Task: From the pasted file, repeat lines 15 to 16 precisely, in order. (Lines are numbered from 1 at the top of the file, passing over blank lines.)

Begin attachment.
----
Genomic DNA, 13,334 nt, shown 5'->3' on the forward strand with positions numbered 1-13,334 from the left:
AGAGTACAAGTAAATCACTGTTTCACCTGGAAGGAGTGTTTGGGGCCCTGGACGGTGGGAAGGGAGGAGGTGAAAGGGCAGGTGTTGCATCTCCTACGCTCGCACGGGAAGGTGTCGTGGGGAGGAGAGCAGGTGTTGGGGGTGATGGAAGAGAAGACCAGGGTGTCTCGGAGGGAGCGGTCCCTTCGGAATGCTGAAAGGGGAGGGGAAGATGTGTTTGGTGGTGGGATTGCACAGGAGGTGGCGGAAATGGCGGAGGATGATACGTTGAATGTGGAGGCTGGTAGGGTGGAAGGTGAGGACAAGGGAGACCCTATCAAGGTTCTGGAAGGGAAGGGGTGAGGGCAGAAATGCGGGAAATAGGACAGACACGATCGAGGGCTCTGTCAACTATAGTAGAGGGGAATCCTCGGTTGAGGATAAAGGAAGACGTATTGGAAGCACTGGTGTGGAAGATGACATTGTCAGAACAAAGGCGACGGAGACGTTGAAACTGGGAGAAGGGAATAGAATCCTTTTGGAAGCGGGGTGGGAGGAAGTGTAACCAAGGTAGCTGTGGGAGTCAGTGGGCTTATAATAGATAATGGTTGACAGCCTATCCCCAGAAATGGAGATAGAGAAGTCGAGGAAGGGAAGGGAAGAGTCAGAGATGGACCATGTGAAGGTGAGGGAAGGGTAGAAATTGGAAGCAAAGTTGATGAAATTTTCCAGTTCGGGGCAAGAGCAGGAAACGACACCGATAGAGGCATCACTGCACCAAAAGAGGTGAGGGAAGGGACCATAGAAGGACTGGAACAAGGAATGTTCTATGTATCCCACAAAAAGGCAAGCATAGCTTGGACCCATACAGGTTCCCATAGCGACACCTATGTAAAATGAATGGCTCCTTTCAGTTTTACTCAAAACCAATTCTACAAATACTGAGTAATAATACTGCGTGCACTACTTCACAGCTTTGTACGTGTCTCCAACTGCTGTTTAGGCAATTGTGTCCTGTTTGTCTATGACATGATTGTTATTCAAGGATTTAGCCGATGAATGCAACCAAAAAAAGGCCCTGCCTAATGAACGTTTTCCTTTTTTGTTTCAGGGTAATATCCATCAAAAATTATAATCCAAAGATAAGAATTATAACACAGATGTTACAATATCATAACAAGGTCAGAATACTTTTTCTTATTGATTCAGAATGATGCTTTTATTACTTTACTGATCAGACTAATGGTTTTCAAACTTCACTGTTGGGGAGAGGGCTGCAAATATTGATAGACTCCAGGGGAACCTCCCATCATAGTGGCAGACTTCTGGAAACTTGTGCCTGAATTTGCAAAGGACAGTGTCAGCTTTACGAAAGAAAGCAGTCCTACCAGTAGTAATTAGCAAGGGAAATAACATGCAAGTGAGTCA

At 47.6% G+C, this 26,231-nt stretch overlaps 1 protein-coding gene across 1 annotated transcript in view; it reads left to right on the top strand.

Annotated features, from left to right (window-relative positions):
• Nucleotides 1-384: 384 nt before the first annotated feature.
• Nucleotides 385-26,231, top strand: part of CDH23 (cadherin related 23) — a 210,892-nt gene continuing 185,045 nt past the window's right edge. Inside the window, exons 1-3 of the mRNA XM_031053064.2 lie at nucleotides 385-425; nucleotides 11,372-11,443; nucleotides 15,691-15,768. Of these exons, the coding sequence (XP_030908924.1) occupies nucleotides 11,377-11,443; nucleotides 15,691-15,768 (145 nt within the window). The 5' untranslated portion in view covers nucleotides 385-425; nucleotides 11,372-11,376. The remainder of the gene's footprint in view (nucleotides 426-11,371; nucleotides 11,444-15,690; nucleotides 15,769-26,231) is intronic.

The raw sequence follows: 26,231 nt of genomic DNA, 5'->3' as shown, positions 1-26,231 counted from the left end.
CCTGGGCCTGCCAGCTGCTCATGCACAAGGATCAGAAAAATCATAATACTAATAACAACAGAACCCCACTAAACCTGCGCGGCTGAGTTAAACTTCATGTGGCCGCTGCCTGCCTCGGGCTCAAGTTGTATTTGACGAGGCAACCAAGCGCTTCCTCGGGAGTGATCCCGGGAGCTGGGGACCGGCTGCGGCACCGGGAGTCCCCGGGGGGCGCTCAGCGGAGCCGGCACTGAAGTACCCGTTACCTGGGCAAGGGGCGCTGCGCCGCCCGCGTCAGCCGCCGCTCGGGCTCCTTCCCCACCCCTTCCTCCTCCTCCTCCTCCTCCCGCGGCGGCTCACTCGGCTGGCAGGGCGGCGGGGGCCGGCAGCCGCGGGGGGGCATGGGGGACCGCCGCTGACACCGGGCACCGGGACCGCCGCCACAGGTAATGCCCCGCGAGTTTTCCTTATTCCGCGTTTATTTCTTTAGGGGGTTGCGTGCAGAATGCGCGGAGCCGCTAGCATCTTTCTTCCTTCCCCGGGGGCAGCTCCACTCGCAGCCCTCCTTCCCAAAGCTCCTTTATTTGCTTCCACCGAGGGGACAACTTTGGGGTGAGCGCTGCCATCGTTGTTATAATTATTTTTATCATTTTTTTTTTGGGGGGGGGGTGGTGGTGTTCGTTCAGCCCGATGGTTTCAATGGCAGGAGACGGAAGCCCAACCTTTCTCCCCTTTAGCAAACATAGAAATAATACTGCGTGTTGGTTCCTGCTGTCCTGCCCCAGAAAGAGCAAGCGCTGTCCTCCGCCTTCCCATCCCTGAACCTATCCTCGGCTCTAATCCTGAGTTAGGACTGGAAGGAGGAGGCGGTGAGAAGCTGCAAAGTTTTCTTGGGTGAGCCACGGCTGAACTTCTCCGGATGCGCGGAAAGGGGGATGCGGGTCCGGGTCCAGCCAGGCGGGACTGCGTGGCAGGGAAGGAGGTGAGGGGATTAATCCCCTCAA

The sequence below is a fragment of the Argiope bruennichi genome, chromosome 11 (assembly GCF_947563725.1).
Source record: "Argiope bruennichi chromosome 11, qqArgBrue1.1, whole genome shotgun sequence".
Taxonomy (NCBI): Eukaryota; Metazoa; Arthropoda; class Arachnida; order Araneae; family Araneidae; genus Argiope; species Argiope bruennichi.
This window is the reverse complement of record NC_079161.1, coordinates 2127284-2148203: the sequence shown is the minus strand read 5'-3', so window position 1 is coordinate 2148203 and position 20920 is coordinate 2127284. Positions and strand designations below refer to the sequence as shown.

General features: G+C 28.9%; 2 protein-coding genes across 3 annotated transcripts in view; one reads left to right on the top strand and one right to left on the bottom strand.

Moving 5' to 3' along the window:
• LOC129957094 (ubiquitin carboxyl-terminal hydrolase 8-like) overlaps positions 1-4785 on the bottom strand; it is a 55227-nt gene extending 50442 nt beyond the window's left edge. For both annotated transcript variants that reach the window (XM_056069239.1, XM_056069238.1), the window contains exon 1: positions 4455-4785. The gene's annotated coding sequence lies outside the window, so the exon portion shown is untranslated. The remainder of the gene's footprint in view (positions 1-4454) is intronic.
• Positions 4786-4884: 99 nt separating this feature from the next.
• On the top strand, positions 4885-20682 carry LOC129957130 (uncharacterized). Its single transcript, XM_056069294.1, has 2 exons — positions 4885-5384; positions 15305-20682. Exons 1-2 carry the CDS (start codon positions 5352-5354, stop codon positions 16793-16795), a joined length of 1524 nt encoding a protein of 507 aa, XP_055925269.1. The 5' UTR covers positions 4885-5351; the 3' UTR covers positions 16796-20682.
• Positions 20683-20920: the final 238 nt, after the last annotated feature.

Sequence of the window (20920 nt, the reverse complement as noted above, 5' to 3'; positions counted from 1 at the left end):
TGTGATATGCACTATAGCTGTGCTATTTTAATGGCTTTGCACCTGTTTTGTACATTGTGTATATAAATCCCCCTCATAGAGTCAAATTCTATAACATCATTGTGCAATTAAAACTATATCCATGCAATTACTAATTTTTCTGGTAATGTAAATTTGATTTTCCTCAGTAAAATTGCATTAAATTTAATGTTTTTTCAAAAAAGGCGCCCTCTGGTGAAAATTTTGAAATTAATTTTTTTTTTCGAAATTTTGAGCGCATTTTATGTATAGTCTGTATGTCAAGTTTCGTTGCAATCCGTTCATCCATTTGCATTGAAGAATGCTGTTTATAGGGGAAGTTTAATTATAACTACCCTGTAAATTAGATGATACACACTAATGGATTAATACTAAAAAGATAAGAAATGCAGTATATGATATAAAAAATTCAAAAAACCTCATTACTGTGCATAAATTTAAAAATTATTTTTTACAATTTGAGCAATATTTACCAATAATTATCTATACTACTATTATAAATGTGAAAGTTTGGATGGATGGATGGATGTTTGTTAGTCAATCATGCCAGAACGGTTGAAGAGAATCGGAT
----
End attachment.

• LOC129957094 (ubiquitin carboxyl-terminal hydrolase 8-like) overlaps positions 1-4785 on the bottom strand; it is a 55227-nt gene extending 50442 nt beyond the window's left edge. For both annotated transcript variants that reach the window (XM_056069239.1, XM_056069238.1), the window contains exon 1: positions 4455-4785. The gene's annotated coding sequence lies outside the window, so the exon portion shown is untranslated. The remainder of the gene's footprint in view (positions 1-4454) is intronic.
• Positions 4786-4884: 99 nt separating this feature from the next.